Tuesday, December 15, 2009

The Physics of Ski Moguls

One of my favorite things about physics is that it is so widely applicable. Statistical mechanics can be applied to the stock market. Fluid flow can be used to model freeway traffic. The movement of large crowds of people around obstacles can be described using wave-function scattering techniques from quantum mechanics. Basically physics is applicable to almost everything.

Here's a great example (and one that's very applicable to life in Colorado) from Physics Today: ski moguls.
Contrary to what you might think, ski moguls actually tend to move uphill over time as new snow is deposited on their uphill slopes and removed from their downhill slopes. So while the snow is carried downhill by gravity, the moguls actually move uphill. On average, studies have shown that a mogul will move 10m uphill over the course of a ski season.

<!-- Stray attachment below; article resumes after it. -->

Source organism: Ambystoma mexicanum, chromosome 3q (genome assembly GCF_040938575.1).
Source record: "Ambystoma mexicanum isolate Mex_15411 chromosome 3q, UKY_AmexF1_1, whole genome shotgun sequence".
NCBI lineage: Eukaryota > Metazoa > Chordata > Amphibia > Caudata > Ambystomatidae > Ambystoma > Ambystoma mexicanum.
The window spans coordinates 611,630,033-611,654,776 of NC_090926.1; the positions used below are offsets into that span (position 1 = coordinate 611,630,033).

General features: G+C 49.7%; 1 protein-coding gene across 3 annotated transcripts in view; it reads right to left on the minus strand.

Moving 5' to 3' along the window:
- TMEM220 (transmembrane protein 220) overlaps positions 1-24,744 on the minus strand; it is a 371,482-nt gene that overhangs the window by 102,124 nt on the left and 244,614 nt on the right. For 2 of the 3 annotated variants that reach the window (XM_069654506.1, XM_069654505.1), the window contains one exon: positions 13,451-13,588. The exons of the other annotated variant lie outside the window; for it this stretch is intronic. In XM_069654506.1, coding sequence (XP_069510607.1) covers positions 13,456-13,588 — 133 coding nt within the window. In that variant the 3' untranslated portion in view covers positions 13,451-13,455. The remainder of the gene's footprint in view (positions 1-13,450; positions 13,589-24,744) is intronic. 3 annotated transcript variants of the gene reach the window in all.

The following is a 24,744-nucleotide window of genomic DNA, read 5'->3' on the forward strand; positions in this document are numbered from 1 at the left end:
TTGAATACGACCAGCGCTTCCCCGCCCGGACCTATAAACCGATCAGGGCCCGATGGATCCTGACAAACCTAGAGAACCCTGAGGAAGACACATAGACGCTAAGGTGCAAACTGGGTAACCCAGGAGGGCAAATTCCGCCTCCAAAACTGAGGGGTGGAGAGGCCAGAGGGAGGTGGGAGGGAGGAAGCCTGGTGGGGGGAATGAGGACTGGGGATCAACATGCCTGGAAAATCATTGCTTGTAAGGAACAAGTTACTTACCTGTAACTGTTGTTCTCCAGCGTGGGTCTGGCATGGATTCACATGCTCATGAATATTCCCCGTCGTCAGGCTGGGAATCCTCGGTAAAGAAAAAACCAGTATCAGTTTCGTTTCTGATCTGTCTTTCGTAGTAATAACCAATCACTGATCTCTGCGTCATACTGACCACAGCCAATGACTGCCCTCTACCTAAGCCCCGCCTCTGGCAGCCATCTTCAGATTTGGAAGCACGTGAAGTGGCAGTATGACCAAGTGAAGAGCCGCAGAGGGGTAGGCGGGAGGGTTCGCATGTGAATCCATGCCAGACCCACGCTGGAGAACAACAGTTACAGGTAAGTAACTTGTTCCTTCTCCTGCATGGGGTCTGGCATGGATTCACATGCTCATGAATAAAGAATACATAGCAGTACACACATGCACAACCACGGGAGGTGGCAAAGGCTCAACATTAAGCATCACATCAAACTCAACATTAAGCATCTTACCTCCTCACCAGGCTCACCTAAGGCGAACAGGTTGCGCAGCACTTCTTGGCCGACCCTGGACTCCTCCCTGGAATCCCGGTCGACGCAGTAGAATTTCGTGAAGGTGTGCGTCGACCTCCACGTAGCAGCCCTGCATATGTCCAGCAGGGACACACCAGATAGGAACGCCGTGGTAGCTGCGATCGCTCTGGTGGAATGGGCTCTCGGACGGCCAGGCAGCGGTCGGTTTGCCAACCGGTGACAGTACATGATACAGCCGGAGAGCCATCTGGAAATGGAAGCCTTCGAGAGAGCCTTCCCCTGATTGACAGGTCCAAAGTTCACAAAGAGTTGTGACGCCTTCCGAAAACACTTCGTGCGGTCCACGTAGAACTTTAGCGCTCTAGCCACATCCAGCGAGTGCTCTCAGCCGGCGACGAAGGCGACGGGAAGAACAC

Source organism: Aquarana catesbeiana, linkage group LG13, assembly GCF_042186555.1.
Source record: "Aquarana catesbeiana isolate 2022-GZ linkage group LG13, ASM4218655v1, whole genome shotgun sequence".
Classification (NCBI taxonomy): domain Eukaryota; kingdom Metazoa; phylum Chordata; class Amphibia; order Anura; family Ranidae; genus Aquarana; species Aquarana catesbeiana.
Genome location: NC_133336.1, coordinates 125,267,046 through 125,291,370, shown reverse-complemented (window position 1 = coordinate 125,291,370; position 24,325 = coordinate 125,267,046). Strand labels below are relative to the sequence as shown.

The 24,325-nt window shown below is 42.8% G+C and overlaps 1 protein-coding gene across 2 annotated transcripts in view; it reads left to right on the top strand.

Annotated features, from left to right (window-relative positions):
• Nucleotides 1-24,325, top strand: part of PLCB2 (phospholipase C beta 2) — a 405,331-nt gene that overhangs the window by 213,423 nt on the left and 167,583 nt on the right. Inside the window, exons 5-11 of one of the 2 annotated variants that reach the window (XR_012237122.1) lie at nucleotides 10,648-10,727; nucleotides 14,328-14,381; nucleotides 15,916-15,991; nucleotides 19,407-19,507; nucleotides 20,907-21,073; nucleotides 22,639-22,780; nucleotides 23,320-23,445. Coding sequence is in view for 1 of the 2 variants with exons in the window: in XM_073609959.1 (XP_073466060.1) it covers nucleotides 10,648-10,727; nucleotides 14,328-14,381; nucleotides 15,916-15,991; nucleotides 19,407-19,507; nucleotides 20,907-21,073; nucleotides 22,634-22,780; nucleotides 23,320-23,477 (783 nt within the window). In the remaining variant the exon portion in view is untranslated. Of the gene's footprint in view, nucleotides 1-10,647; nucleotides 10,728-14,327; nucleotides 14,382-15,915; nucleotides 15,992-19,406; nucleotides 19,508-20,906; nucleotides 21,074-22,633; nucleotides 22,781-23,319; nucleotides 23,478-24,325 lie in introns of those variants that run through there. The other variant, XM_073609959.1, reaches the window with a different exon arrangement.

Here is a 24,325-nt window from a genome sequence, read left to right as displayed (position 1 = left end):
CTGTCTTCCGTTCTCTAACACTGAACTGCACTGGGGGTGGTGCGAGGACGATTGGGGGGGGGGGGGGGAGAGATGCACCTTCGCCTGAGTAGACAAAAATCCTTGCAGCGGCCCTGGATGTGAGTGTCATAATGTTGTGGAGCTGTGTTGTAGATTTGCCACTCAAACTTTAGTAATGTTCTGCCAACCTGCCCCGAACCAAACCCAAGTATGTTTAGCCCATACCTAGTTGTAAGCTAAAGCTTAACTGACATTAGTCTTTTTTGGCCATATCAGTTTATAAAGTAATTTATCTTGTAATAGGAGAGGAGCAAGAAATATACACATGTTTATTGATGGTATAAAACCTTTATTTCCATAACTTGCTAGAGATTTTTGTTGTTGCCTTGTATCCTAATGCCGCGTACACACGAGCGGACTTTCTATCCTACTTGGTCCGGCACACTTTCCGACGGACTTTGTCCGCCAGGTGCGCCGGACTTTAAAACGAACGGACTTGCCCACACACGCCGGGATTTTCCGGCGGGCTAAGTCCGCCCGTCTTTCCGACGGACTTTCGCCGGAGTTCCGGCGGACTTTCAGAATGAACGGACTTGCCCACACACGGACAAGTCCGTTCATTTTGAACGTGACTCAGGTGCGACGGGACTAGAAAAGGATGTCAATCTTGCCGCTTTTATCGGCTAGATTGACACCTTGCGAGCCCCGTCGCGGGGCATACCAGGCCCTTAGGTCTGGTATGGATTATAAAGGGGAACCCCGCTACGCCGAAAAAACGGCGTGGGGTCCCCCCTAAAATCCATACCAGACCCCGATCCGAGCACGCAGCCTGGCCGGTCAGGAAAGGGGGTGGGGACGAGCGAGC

So the next time you're screaming down the slopes just remember that physics is all around you.


  1. That's really interesting Nick. Physics is applicable to so many things.

    Oh, and I really love to ski. (If only I had more time/money and lived somewhere like Colorado. Although Big Bear is close.)

  2. The real shame is that I live 30 min. from a ski resort to which I could buy a season pass for roughly $150 and I only go skiing once or twice a year. If I were planning on taking 8 years to get my PhD I would have so much more time to ski. :)

  3. " I could buy a season pass for roughly $150 and I only go skiing once or twice a year. "

    It turns out I have a $130 season pass to Disneyland, which is only 20 minutes away, and only go a couple times a year. (The relief society women and my wife make up for me though. :) )


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